What about the possible Louis-Quatorizian origins of the levee, then?   As far back as Charlemagne, apparently, French monarchs would meet with familiars as they got out of bed and readied themselves for the day.  The practice took on an increased importance under Louis XIV, whose tightly scheduled day grew to feature an elaborate rising (levée) and retiring (couchée) ceremonial.  Around 7:30, the first Valet de Chambre would awaken the Sun King, and the First Levee would begin.  Doctors, familiars and a few favourites would enter in succession into the monarch's bedchamber as he was washed, combed and shaved. The Grand Levee then followed, with a second set of visitors entering while the monarch was dressed and had breakfast.  The number of people who attended this ceremonial is estimated at around a hundred, all male.  At 11:30 PM, the monarch's retiring was accompanied by an abbreviated version of the morning rigmarole. 

To understand how the practices described above meshed into what we would recognize as the Canadian New Year's Levee, we must take a detour by England.  As early as the 1670s, the court of Charles II adopted the Louis-Quatorzian fashion of the levée.  But, with its accute acent amputated, the levee evolved into a rather different ceremonial altogether.  At St. James Palace, the court levees were not a morning ritual but rather receptions, held later in the day and in suitable audience halls rather than the royal bechamber, at which officials and officers were formally presented to the sovereign.  By the mid-eighteenth century, this custom was being imitated by colonial governors in British America.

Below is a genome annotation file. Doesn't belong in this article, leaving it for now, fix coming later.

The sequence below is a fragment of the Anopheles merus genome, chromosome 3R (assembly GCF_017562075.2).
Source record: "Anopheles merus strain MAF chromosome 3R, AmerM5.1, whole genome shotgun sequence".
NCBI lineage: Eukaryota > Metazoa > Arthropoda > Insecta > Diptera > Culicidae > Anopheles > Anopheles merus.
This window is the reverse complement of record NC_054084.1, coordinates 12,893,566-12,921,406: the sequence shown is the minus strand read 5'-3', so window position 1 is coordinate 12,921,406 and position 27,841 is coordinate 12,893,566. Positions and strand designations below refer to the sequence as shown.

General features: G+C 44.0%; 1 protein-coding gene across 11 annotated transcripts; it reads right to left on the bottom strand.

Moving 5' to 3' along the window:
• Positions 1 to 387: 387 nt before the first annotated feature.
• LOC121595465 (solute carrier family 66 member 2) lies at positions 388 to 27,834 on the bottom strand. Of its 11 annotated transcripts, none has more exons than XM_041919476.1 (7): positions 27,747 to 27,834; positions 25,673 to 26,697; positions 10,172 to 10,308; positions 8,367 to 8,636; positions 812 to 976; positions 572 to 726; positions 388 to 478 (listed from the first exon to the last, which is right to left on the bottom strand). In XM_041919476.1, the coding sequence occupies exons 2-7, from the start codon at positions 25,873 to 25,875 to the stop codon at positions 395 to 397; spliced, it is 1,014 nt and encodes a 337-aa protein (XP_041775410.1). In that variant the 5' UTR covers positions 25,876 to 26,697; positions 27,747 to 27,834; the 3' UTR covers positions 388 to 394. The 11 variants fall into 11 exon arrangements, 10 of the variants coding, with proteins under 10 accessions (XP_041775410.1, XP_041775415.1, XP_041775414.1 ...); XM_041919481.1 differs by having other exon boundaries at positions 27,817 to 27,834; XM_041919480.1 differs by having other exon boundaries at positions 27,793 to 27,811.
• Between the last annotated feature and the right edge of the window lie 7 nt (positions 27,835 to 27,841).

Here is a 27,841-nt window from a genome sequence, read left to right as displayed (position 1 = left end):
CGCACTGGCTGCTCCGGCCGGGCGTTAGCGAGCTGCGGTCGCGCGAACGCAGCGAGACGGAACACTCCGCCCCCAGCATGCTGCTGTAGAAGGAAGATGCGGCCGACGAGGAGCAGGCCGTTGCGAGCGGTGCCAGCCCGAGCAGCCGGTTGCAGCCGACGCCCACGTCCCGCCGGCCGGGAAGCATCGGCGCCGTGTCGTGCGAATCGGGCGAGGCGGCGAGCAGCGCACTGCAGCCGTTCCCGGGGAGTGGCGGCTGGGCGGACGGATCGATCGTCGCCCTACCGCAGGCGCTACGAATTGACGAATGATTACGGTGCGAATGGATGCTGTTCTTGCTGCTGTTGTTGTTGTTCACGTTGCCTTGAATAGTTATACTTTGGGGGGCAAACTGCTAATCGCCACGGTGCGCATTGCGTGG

What I take all of this to mean is that the New Year's Levee as we know it in Canada today can most accurately be described not merely as an extension of the French colonial practice, but rather as meshing of the old French-style New Years' Day visits with the English-style levee (which had French roots too, to be sure, but distinct and distant ones).  There's certainly more research to be done here, but I've done my part... at least until next year.


Tuesday, January 14, 2014

Le Montréal de Pehr Kalm et Madame Bégon

Pour les professeurs et les étudiants, le mois de janvier annonce la reprise des activités universitaires.  Nouveau semestre, nouveaux cours.  Certains professeurs ayant pris l'heureuse habitude de se servir de blogues comme outils d'enseignement, il nous est permis de goûter aux thématiques qu'ils proposent cette année.

Le cours qu'offre Léon Robichaud à l'Université de Sherbrooke, sous la cote HST 650 (Activité de recherche), me semble particulièrement intéressant.  Le contenu de ce cours varie à chaque année; cette année, Léon le consacre au "Montréal de Pehr Kalm et Madame Bégon".